China has effectively been given the ability to manufacture just about everything through outsourcing. They have the technological capabilities to build and design new technologies. China also has the resources devoted to it. They created a five year plan where they are going to invest $1.5 trillion in 7 science sectors. Because of these factors I believe that China is a real threat to US and European leadership in research and technology. For any one to dismiss China because of cultural reasons or technological capabilities is making a mistake and is likely to be surprised in 20 -30 years when China becomes a leader in at least one field, likely more than one.

Ubiquitous free high speed wireless: Society

This is the last post I discussed the impact on the computing industry of ubiquitous high speed free wireless internet. In this post I’ll discuss some of the societal changes. In some ways the societal changes may be smaller, at first, than we’d anticipate.

First, we’ve seen how much people have jumped on playing with their phones in public spaces. I fully expect this trend to continue and in fact to increase. Simple to play games like Angry Birds will become more advanced and will likely look better. People will do more work on their phones and will likely begin using video calls in public. Which will be annoying, but it’s going to happen.

There may be a wave of apps that will try to increase the amount of social interaction of players. This doesn’t mean that we’ll have an increase of in person social interaction, but will likely be an increase of virtual social interaction. Which for some people is significantly better than what would happen otherwise.

I think that the ubiquitous internet will have a mixed impact on the ability to do work. As it is a lot of people already spend a great deal of time working from home off the clock. This will likely increase, but I think there will be a trade off. As people will, hopefully, be able to work while commuting more easily on trains and buses. People will begin to work in more places like cafes compared to the amount that currently do.

There will be other changes as new devices and applications are created to take advantage of the high speed internet. Many of these changes will happen as these devices are developed.

I would like to be completely optimistic that the greater the amount of internet will lead to a larger amount of user created content. That the increase of wireless internet will increase personal engagement in political and social activities, but I don’t think it will. I think that there will be a small increase because there will be a larger number of people that weren’t able to do it before are able to do it.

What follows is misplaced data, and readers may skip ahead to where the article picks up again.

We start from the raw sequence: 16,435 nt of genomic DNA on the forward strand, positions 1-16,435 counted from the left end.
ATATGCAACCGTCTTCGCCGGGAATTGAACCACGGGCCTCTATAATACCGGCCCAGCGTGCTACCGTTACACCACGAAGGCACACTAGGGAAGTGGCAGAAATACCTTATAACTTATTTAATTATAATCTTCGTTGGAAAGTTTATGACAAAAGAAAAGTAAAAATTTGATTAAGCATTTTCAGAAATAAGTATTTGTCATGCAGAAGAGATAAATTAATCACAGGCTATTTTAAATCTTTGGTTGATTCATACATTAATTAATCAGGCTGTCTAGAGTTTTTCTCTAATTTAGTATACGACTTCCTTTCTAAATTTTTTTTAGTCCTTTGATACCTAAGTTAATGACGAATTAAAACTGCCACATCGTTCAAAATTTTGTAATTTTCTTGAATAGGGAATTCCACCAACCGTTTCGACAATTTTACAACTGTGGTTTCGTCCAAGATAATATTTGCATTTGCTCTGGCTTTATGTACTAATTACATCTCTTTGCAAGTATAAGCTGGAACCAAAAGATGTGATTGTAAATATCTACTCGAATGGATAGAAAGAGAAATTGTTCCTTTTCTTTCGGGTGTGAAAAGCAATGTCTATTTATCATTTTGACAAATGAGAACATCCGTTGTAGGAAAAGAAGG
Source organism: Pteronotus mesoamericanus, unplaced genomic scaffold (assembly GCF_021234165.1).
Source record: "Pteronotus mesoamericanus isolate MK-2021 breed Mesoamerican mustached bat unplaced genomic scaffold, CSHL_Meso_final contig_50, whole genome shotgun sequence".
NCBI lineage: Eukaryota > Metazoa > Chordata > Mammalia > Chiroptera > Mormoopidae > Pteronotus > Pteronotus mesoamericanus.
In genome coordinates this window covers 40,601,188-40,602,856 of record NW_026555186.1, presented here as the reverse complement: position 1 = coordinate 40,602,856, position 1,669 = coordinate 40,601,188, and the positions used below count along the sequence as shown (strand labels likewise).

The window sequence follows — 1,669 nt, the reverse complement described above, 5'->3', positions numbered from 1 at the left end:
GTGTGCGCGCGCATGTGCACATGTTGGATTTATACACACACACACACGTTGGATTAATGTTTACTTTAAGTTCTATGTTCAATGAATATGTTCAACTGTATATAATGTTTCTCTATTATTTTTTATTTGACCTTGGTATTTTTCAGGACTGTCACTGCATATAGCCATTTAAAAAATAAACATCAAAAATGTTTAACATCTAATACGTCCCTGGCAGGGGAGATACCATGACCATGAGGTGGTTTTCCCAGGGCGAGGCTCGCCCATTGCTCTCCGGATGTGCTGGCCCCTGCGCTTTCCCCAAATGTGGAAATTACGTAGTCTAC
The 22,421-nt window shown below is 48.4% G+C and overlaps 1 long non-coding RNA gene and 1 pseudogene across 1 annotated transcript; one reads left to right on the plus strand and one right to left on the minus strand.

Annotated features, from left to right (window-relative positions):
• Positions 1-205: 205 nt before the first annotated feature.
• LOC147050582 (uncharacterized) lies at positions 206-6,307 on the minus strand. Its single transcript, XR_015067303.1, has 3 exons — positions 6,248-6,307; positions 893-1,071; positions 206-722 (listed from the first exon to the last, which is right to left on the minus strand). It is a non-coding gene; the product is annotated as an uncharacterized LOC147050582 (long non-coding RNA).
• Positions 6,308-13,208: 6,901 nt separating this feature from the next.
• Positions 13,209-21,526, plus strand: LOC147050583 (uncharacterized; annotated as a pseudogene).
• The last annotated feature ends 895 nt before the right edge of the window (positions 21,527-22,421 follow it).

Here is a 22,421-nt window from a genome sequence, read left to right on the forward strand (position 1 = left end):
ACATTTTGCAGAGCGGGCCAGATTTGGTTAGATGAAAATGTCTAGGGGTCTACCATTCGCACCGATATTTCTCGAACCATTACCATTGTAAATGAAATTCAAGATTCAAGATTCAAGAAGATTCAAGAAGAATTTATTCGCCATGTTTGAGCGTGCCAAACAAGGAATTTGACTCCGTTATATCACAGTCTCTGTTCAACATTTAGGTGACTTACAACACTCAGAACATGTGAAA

I think that a high percentage of engagement in social networks, content creation and other types of engagement will take some time to occur. I think it’s because of a mind set. A lot of people have no desire to become involved in these types of things. I would like to imagine that these changes will happen over night. However they will not. People will need time to understand how to exploit this infrastructure. It will take time for unique social experiments to develop using the network. Some people will understand immediately how to create new tools for the new environment, but it will take many established firms time to fully exploit it.

It will also take people time to adapt to the change. It’s not obvious in what ways the average user will exploit this technology. In many ways it will just increase the amount of general web browsing going on, in other ways video viewing will increase as well.

In this series I’ve looked at how our government, business, computer and social environments will change based on ubiquitous free wireless internet. It will have immediate changes and longer term changes that currently fall into the realm of science fiction. Device makers and app developers will have a new world to exploit because of increases in computing power locally and remotely. Creating novel methods of using this power is what will drive the next phase in our economy.